OCEAN Terminal bosses are taking city planners to court over the decision to allow a huge expansion to rival shopping centre Fort Kinnaird.
Landowner Resolution is lodging papers with the Court of Session after the city council planning committee approved a bid for a £30 million expansion of the east Edinburgh site.
Councillors went against a cap on shopping floorspace imposed on Fort Kinnaird in order to allow an extension of around ten per cent to the Newcraighall shopping centre in December.
Resolution is demanding a judicial review which could result in the decision being reversed and may prove costly for the city council. Fort Kinnaird retail park, which employs about 1300 people, is expected to create about 400 jobs and additional turnover of £22m.
The legal bid from Resolution follows protests against the expansion from city centre retailers, including John Lewis and the St James Centre, which said more trade would be taken away from central Edinburgh.
Firms cannot object to a planning decision on the basis that it might harm their business, but they commonly claim that councillors may not have been in possession of the full facts when they made the decision.
Robin Holder, planning agent acting for Resolution, said: “Resolution Property acquired Ocean Terminal in January 2012. It has recently come to our attention that Edinburgh council has granted planning permission for a significant increase in retail floorspace at Fort Kinnaird.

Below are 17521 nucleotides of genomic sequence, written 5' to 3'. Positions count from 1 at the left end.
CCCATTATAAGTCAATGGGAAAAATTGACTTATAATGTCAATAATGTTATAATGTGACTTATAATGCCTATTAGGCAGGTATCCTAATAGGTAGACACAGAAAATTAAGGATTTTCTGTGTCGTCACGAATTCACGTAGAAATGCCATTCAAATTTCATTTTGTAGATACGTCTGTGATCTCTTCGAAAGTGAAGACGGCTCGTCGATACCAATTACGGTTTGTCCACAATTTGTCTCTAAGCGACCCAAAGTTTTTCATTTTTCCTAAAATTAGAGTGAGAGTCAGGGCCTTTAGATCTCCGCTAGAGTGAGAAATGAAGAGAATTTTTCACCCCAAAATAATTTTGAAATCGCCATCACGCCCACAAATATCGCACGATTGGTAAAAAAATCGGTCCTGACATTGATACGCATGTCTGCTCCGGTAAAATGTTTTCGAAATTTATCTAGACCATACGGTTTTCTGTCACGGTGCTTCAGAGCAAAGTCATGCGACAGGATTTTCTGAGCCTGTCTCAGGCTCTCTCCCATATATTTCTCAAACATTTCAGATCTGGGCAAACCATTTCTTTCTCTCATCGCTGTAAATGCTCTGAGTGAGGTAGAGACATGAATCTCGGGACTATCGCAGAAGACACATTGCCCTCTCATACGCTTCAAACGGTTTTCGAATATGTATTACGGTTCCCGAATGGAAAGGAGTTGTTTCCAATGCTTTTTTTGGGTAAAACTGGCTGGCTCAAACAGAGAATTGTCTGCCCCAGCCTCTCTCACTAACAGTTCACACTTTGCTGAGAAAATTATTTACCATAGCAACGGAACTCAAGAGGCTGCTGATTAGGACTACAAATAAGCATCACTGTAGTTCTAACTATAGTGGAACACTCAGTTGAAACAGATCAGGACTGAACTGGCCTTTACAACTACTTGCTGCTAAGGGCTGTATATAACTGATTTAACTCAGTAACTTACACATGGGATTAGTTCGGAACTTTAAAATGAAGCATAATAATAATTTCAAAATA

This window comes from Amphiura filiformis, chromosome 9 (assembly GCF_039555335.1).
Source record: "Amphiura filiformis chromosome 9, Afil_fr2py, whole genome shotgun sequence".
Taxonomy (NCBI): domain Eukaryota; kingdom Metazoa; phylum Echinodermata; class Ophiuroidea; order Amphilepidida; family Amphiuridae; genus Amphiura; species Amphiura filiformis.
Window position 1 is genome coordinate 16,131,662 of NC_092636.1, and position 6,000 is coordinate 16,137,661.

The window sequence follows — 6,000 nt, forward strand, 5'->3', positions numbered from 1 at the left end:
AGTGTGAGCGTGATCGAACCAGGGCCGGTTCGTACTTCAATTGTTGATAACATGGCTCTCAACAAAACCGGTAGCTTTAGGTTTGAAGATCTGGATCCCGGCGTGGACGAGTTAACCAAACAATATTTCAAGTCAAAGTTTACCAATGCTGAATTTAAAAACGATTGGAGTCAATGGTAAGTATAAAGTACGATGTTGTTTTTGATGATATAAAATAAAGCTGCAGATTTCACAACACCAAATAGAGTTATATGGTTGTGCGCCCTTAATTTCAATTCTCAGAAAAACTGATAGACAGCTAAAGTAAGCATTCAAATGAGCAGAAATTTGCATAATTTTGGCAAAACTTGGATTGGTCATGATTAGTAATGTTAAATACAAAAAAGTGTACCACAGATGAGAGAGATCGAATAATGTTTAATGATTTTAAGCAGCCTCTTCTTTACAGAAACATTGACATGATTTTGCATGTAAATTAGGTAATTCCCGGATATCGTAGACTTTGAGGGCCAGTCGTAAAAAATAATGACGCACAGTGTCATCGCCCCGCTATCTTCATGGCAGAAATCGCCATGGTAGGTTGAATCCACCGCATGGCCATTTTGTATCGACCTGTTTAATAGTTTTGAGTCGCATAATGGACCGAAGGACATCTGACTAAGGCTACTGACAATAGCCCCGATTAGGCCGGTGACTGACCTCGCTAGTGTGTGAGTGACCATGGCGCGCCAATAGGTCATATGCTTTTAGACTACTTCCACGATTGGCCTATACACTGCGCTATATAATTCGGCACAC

“This came as a surprise as we had been led to understand that the council’s policy was to maintain a strict cap on shopping floorspace in this location. The cap was applied in order to retain the competitive equilibrium between Edinburgh’s commercial centres, and this recent permission risks creating a significant imbalance.”
He added: “Resolution Property has reluctantly issued a petition for judicial review of the planning permission that has been granted.”
Councillors were aware of the retail cap – placed on Fort Kinnaird in the mid-2000s to protect town-centre shopping – but chose to grant an exemption.
The council’s own report into the proposal agreed the Fort Kinnaird development would have an impact on city centre retail, but it suggested the “worst-case” scenario would only see 0.6 per cent of city centre trade diverted to the expanded centre.
Jim Lowrie, the city’s planning leader, said: “We don’t want a huge amount of out-of-town expansion because it does impact on local town centres.
“However, the ones there already do need a little room to manoeuvre. We anticipate Ocean Terminal will itself seek to expand in the future.”
Resolution is awaiting a date for the hearing.
British Land, which owns Fort Kinnaird, declined to comment.